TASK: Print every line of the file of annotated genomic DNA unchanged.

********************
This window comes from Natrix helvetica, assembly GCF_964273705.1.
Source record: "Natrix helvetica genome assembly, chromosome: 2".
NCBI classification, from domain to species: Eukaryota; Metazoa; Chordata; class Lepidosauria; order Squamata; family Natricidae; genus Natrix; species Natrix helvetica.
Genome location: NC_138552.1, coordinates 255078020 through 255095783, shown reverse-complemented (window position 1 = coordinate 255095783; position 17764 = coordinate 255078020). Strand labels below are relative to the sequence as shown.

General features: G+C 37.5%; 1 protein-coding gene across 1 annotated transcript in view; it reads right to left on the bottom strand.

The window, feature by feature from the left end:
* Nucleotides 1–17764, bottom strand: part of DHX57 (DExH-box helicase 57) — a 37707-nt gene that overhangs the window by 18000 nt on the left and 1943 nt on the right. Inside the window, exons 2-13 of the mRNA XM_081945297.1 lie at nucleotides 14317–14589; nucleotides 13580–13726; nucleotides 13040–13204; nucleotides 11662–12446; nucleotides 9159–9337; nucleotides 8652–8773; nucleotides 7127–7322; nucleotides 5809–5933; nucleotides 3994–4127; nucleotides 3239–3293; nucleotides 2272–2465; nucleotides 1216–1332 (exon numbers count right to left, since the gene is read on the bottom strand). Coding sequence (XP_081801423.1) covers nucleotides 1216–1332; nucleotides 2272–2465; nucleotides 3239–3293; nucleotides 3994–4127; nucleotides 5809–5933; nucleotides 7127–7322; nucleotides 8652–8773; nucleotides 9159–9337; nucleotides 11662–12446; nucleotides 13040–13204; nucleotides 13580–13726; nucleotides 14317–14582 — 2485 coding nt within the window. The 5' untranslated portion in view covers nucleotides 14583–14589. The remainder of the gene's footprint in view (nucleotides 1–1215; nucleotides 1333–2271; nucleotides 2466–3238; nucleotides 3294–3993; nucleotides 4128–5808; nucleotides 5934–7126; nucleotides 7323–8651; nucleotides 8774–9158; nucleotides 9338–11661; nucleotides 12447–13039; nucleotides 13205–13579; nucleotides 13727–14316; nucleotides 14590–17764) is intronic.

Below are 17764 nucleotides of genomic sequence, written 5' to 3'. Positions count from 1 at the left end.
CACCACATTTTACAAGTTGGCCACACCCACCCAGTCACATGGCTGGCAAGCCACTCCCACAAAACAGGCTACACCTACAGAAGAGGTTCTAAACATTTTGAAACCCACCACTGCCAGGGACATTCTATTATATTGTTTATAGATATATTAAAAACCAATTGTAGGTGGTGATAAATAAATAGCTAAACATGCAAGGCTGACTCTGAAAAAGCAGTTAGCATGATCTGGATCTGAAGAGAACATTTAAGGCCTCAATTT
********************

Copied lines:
This window comes from Natrix helvetica, assembly GCF_964273705.1.
Source record: "Natrix helvetica genome assembly, chromosome: 2".
NCBI classification, from domain to species: Eukaryota; Metazoa; Chordata; class Lepidosauria; order Squamata; family Natricidae; genus Natrix; species Natrix helvetica.
Genome location: NC_138552.1, coordinates 255078020 through 255095783, shown reverse-complemented (window position 1 = coordinate 255095783; position 17764 = coordinate 255078020). Strand labels below are relative to the sequence as shown.

General features: G+C 37.5%; 1 protein-coding gene across 1 annotated transcript in view; it reads right to left on the bottom strand.

The window, feature by feature from the left end:
* Nucleotides 1–17764, bottom strand: part of DHX57 (DExH-box helicase 57) — a 37707-nt gene that overhangs the window by 18000 nt on the left and 1943 nt on the right. Inside the window, exons 2-13 of the mRNA XM_081945297.1 lie at nucleotides 14317–14589; nucleotides 13580–13726; nucleotides 13040–13204; nucleotides 11662–12446; nucleotides 9159–9337; nucleotides 8652–8773; nucleotides 7127–7322; nucleotides 5809–5933; nucleotides 3994–4127; nucleotides 3239–3293; nucleotides 2272–2465; nucleotides 1216–1332 (exon numbers count right to left, since the gene is read on the bottom strand). Coding sequence (XP_081801423.1) covers nucleotides 1216–1332; nucleotides 2272–2465; nucleotides 3239–3293; nucleotides 3994–4127; nucleotides 5809–5933; nucleotides 7127–7322; nucleotides 8652–8773; nucleotides 9159–9337; nucleotides 11662–12446; nucleotides 13040–13204; nucleotides 13580–13726; nucleotides 14317–14582 — 2485 coding nt within the window. The 5' untranslated portion in view covers nucleotides 14583–14589. The remainder of the gene's footprint in view (nucleotides 1–1215; nucleotides 1333–2271; nucleotides 2466–3238; nucleotides 3294–3993; nucleotides 4128–5808; nucleotides 5934–7126; nucleotides 7323–8651; nucleotides 8774–9158; nucleotides 9338–11661; nucleotides 12447–13039; nucleotides 13205–13579; nucleotides 13727–14316; nucleotides 14590–17764) is intronic.

Below are 17764 nucleotides of genomic sequence, written 5' to 3'. Positions count from 1 at the left end.
CACCACATTTTACAAGTTGGCCACACCCACCCAGTCACATGGCTGGCAAGCCACTCCCACAAAACAGGCTACACCTACAGAAGAGGTTCTAAACATTTTGAAACCCACCACTGCCAGGGACATTCTATTATATTGTTTATAGATATATTAAAAACCAATTGTAGGTGGTGATAAATAAATAGCTAAACATGCAAGGCTGACTCTGAAAAAGCAGTTAGCATGATCTGGATCTGAAGAGAACATTTAAGGCCTCAATTT